Wine, Cognac and Football: The Christmas Truce of 1914

Wine and the Christmas Truce of 1914

A visitor to north-eastern France on Christmas Day 1914 would have walked through a bizarre landscape. All around him or her would have been observed vast trenches dug into the earth, with huge holes of charred mud everywhere from artillery shells exploding. Razor wire and machine gun posts were ubiquitous and most signs of normal civilization and economic activity had been destroyed. The last thing they would have thought about was wine and peaceful gatherings.

Yet across this Golgotha there was the sight of British, French and German soldiers mixing in groups. Some were playing football or swapping gifts. In one curious incident reported on by the British humourist and cartoonist, Bruce Bairnsfeather, a British soldier who was a barber back home was offering the Germans haircuts. Others still sat smoking cigarettes and swigging from wine bottles with individuals they had been trying to kill just a few days earlier.

British and German soldiers play soccer together during the WWI Christmas Truce of 1914.

British and German soldiers play soccer together during the WWI Christmas Truce of 1914.
(photo credit: Wikimedia Commons)

This was the famed Christmas Truce of 1914, during which approximately 100,000 British, French and German soldiers left their trenches and began socialising for two days, briefly leaving behind the grim reality of life on the Western Front. Curiously enough, it all seems to have started in a least one location with a bottle of wine.[1]

The First World War

The Christmas Truce of 1914 occurred less than five months into the conflict.

The First World War had been a long time in the making as relations between the great powers of Europe had been deteriorating for decades. A major contributory cause was the unification of the German states into the German Empire in 1871 and the danger which the creation of this new industrial, economic and military behemoth in Central Europe posed to Britain’s position as the world’s pre-eminent superpower in the late nineteenth century.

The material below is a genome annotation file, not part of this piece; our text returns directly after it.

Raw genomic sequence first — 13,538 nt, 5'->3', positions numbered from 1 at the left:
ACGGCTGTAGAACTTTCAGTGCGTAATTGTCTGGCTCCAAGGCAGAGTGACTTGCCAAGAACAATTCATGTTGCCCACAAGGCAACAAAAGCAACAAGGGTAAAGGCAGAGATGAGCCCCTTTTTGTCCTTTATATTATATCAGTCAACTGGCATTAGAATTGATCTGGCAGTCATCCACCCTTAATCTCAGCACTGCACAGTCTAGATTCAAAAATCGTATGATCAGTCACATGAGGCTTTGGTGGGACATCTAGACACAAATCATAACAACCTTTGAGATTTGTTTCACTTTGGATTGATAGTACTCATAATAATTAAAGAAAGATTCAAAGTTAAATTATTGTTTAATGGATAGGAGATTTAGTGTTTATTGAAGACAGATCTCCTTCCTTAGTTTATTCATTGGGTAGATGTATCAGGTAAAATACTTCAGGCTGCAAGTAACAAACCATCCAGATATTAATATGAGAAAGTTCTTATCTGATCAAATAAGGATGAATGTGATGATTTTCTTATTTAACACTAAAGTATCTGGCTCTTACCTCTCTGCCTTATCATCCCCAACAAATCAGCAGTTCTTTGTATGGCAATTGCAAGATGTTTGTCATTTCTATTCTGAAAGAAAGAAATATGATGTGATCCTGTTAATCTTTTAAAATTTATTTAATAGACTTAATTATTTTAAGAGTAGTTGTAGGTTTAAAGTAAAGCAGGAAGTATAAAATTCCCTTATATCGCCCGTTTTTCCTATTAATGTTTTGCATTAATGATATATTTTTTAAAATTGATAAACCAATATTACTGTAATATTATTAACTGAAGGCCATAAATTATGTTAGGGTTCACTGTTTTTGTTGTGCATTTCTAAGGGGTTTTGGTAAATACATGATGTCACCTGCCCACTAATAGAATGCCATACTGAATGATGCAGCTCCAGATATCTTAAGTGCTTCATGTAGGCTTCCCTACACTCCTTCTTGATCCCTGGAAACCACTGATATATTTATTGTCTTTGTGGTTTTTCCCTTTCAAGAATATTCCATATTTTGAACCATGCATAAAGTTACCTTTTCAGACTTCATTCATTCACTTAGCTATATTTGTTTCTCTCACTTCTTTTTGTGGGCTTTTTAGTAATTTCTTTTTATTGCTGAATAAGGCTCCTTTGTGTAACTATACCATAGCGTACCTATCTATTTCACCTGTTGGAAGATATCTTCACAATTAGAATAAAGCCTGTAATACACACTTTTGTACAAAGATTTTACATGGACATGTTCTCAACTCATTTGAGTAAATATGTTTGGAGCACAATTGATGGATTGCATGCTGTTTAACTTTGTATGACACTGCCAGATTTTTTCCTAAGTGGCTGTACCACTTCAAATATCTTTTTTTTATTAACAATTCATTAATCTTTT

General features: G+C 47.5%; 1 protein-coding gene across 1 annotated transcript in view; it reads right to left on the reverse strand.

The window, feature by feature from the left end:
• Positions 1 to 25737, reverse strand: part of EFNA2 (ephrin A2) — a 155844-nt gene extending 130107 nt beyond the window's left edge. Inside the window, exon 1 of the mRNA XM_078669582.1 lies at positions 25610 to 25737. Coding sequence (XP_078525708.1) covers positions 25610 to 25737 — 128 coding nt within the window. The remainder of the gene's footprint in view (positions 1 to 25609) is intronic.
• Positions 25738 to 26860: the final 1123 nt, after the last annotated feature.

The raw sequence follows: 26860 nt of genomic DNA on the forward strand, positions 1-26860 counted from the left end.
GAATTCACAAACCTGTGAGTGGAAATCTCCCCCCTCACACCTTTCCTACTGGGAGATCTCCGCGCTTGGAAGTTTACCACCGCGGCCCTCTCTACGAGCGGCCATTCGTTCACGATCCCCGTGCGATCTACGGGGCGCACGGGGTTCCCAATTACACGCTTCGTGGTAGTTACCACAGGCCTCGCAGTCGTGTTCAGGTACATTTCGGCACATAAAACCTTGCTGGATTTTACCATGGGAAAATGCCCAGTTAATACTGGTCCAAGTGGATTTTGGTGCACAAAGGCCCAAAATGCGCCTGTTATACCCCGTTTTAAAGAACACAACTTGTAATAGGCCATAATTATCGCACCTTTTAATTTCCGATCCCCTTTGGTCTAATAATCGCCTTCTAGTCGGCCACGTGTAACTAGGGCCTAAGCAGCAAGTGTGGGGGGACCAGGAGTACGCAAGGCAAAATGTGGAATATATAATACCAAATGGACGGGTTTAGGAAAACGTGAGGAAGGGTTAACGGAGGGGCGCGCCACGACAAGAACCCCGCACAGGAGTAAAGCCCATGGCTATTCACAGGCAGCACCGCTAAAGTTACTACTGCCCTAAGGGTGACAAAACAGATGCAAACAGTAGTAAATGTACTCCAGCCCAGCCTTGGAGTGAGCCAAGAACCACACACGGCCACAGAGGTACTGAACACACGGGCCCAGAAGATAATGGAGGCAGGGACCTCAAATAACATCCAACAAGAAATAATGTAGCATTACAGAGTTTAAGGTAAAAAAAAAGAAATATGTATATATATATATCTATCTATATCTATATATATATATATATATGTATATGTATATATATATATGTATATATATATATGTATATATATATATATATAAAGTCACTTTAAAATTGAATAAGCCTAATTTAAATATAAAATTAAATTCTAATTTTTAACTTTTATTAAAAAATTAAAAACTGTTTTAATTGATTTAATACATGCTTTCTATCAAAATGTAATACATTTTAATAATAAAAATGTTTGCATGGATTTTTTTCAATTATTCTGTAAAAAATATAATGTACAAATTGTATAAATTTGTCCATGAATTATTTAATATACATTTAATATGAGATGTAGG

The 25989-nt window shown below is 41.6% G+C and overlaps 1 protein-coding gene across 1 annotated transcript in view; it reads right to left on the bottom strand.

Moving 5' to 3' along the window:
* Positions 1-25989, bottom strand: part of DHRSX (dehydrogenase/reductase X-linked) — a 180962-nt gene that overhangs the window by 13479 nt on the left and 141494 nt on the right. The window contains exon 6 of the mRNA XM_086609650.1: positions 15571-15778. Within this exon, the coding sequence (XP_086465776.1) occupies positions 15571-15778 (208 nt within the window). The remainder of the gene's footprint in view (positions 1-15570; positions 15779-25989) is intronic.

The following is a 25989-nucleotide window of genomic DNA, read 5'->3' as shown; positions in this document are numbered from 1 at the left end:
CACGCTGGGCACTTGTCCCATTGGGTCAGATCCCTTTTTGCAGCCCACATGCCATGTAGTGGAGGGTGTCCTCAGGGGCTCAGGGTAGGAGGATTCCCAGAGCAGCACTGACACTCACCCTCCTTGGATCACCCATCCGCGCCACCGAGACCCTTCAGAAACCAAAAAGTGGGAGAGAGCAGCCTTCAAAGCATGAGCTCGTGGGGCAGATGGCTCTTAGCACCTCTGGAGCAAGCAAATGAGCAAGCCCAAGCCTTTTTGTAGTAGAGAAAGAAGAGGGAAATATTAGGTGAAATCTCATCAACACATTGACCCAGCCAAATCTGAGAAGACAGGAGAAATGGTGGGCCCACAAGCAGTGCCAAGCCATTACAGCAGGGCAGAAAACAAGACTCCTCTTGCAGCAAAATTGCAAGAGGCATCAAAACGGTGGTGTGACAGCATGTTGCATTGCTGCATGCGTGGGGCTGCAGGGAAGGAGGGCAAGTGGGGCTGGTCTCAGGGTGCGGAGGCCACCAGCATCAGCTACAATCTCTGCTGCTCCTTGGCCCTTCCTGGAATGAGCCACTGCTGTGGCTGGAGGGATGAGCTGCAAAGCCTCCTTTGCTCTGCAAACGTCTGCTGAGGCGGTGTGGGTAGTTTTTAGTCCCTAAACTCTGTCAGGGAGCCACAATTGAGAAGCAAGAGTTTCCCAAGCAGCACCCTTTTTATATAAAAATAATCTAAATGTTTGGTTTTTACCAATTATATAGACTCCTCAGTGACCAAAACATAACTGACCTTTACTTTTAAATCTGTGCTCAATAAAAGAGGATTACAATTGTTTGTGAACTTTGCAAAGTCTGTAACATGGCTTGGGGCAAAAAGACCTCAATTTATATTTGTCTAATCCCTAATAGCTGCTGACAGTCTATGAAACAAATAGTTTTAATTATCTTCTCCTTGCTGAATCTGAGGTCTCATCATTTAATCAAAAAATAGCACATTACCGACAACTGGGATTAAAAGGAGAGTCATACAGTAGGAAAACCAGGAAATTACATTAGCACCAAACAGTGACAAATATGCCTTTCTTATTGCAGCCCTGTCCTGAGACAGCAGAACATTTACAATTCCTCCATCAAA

This was added to by increasing colonial rivalry in the Scramble for Africa and Asia, while there were also regional tensions between individual nations. For instance, the Austro-Hungarian Empire and the Russian Empire were vying to replace the declining Ottoman Empire as the major power in the Balkans.

As a result of these tensions, two military alliances, one called the Entente and consisting of Britain, France and Russia, and the other called the Triple Alliance made up of Germany, Austria-Hungary and Italy, had come into existence in the 1900s. The stage was set for a major war. It just needed a spark to ignite it.

The spark came on the 28th of June 1914 when Archduke Franz Ferdinand, the heir to the Austro-Hungarian Empire, was killed by a Serb nationalist, Gavrilo Princip, in Sarajevo.

A diplomatic crisis between Austria-Hungary and Serbia, one in which Russia had a stake, escalated during July, eventually leading all of the major powers to declare war on one another. Consequently, by early August Europe was at war and given the extent of the great powers’ colonial empires this would be a global conflict.

Germany’s aim was to defeat France in a quick campaign, but its troops soon became bogged down in trench warfare on the Western Front in north-eastern France against the French and British. It was here that the Christmas Truce of 1914 would occur.[2]

Wine in the Trenches

There was no shortage of alcohol floating around in the trenches of the Western Front during the war. Wine made up a significant proportion of it, especially and somewhat unsurprisingly amongst the French rank and file.

Just a month into the war the French military high command began issuing a daily ration of what was termed pinard, a low-quality red wine, to the troops. It was no doubt welcome, but still criticised, with many a French soldier comparing it fondly with petrol and a marching song even being developed in its honour entitled ‘Ode to Pinard’.

Image of French wine supplies behind front lines during the Great War